November 23, 2020
Graphic Design Alumna creates Biden campaign branding
(’08 Graphic Design)
The following story is a celebration of the exceptional career of an alum of KCAI and should not be viewed as a political endorsement.
Social impact work has always been important to Graphic Design Alumna Aimee Brodbeck, so when she got the chance to lead the design for the Biden campaign, she jumped on it. She volunteered her time and designed the iconic, patriotic red, white, and blue logo. And, she didn’t stop there. She created a complete marketing suite of SWAG, GIFs, yard signs, emails, and other materials that helped to position Biden for the win. The brand was used by the campaign from April 2019 until Kamala Harris joined the ticket in September.
How did you get involved with the Biden campaign?
I was working for the ad agency Mekanism, and I received a text from Tom Lyons during a meeting asking me, “how do you feel about politics?” The opportunity came through the agency’s relationship with Creative Alliance, a foundation that donates creative efforts to social impact work. They previously worked on the It’s On Us campaign, an Obama-Biden initiative that raised awareness and fought against sexual assault on college campuses for both men and women.
Tell me a little about the design strategy behind this project.
The strategy for the brand was simple – how do we reunite the country again? There was already talk from the media about how Biden was too old to run, and our goal was creating work that made him feel relatable, ready, and invested in America. The logo incorporates nods to the American flag — the three stripes represent the branches of government and the potential unity Biden offered to the country. Read more about the design process here.
Why was this project so meaningful to you?
In 2019, it became obvious to me that the country was being divided more than ever and I wanted to do something to make a difference. I read Joe Biden’s book and felt like I understood his character. My father raised me as a single dad in the 80’s and it’s really hard for a guy to do it alone. I read about Joe taking the long train back home every day so he could be with his sons after his wife and daughter died. Anyone coming out of a tough situation like that develops a type of empathy that you can’t teach. I knew he was what the country needed.
How did the Art Institute prepare you for the work you’re doing now?
The Art Institute has helped me in a lot of ways starting in freshman year. I went through Foundation with Brett Reif, who has a background in sculpture and spatial design. He helped broaden my perspective and think more freely on finding solutions. At the end of the semester, he would tell each student which department they should be in but he didn’t know where I should go. His honesty did more for me than he realized. It gave me the opportunity to think I could be anything and do anything.
I also want to give a shout out to Tyler Galloway who was my most influential teacher. He taught me so much about the value of design advocacy. He said, “Use your talent — it’s the most valuable tool in the world.” Tyler helped me learn that it’s my duty to share my talent with the world in ways that can impact and disrupt. He empowered me to think that I could make things that were not client-based, but could still have an impact on the way people think. In the same way that Brett encouraged broad strokes, Tyler reinforced the idea that I can change the world with my work.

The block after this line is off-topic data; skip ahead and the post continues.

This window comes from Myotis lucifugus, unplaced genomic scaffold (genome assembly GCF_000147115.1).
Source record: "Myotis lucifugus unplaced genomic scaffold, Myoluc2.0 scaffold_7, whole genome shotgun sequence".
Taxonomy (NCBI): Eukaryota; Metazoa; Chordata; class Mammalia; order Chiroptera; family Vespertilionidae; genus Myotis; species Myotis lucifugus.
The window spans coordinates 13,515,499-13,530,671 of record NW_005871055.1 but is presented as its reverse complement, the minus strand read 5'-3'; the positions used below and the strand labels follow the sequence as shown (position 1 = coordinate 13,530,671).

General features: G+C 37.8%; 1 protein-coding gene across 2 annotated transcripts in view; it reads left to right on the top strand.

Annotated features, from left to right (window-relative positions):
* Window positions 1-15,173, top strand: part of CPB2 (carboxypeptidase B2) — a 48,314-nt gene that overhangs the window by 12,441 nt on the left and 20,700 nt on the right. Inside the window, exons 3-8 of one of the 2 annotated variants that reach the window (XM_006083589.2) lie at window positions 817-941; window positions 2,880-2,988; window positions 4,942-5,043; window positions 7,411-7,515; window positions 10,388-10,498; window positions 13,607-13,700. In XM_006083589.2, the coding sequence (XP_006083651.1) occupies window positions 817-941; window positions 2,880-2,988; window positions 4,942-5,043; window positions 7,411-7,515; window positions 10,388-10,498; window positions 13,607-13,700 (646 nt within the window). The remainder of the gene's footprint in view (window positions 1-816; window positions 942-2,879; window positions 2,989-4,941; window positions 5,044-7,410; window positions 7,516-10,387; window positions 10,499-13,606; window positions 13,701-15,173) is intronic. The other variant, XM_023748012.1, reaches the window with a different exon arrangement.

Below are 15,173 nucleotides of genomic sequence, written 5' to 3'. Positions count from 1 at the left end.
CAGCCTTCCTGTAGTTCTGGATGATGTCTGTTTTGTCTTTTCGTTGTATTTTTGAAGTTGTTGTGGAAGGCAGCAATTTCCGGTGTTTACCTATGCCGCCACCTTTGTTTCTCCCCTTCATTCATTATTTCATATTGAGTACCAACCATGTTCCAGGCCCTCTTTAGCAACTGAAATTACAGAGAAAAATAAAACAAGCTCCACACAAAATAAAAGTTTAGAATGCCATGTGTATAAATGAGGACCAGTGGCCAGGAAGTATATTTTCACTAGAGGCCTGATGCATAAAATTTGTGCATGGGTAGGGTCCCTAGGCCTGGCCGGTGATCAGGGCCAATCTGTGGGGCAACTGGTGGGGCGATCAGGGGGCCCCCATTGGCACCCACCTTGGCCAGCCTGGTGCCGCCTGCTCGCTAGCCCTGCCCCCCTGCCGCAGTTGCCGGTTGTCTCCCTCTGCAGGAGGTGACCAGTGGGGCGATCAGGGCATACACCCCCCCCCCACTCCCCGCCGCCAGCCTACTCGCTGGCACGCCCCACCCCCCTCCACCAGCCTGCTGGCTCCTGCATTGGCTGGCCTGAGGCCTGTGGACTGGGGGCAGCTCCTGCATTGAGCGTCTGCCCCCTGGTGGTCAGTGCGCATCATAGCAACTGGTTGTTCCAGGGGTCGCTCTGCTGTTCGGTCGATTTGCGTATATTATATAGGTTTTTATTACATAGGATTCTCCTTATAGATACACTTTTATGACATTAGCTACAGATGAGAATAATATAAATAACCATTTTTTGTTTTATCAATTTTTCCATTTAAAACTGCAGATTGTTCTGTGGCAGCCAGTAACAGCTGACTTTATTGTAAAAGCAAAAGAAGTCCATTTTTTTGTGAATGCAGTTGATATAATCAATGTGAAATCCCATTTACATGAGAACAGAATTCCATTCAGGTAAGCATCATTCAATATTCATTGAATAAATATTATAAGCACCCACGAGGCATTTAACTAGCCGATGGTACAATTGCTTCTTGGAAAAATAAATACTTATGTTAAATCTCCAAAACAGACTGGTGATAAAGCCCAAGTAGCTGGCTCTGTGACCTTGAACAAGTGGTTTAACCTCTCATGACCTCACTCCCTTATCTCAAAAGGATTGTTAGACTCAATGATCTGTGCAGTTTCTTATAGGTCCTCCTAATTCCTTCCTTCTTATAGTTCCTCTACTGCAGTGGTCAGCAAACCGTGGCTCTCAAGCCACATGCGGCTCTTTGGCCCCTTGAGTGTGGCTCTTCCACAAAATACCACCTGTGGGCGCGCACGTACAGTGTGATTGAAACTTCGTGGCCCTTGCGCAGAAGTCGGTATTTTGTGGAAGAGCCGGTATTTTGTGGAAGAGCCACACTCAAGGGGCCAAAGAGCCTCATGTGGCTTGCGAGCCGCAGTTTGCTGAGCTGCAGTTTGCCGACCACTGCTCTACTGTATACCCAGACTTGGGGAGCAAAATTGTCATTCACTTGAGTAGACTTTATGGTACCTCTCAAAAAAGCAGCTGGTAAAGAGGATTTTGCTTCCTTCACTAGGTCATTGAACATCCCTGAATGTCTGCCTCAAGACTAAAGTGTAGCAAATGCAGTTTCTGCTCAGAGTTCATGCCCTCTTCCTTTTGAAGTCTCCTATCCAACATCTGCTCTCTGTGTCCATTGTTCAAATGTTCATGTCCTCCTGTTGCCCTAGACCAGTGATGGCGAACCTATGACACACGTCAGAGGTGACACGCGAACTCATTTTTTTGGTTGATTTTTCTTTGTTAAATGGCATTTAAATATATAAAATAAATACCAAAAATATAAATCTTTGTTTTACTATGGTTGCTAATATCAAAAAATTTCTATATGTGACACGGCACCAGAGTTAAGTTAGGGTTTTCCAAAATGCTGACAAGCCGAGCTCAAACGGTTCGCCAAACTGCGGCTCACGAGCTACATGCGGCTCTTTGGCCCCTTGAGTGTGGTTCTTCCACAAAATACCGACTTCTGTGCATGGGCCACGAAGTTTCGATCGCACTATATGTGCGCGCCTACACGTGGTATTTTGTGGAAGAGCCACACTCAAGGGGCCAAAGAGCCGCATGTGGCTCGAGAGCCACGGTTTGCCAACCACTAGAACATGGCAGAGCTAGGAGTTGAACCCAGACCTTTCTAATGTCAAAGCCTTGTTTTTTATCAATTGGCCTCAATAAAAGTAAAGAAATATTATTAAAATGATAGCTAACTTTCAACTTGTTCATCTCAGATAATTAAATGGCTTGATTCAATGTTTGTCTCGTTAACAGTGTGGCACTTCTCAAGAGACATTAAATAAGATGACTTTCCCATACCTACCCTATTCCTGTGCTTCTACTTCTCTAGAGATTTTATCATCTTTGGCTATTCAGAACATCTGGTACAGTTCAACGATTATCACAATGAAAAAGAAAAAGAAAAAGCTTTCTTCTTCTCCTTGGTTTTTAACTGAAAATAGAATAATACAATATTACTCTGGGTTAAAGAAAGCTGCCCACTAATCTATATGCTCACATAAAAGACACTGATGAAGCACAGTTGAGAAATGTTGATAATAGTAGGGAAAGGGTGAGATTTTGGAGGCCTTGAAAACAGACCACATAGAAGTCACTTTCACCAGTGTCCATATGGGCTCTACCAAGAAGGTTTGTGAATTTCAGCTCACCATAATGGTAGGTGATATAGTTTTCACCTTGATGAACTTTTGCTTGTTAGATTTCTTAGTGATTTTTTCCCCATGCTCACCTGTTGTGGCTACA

What are you currently working on?
My social impact work is a full-time job and client work is my side hustle.
I helped to create Allyship & Action. After George Floyd was murdered, four of us pushed on agencies and brands to hold them accountable for inclusion. We are a two-part system: A summit for learning and certification for companies. We just had our recent summit and had over 3,000 people attend. Here is the link to the recordings. I find this recording to be my favorite and most meaningful from the summit a few weeks ago.
I also started The Avail List – a free service helping creatives and other people working in advertising find jobs during COVID. We post daily jobs on LinkedIn and also feature a monthly top nine of available talent that we push out to recruiters. This deck does a great job of explaining the project and our journey. So far, we’ve helped about 100 people find full-time jobs.
Currently, I’m freelancing at an ad agency, McKinney, working on Samsung and Protect our Winters, a pro-bono client that helps create advocacy for climate change through athletes.
What advice would give KCAI students?
Don’t let the critics get you down. Remember who your audience is. Remember why you made the work and keep the faith.
Remember to sketch. Although it’s not instinctive for all designers, I can’t emphasize sketching enough. Some people are so used to working on the computer that they want to jump into it. But sketching is so important — I created the Biden logo through sketching.
If it’s meaningful to you, don’t be afraid to do free work. A lot of established designers will tell you to never give away your work for free, but I disagree. If I followed that advice, I wouldn’t have had the opportunity to work on the Biden campaign. Some of the biggest clients that have knocked on my door come from free work. If it’s a meaningful piece of work, don’t write it off. Give your heart to it, give your talent to it, and give your time to it.
And lastly, always remember that you deserve recognition for your work. The Biden project was different because I wasn’t able to tell anyone about it for a very long time. Now that I can, I’m proud to tell people I created it. Don’t be afraid to talk about your work. If you see someone repost your work on social media, ask for credit. Credit is free! Fight for it!
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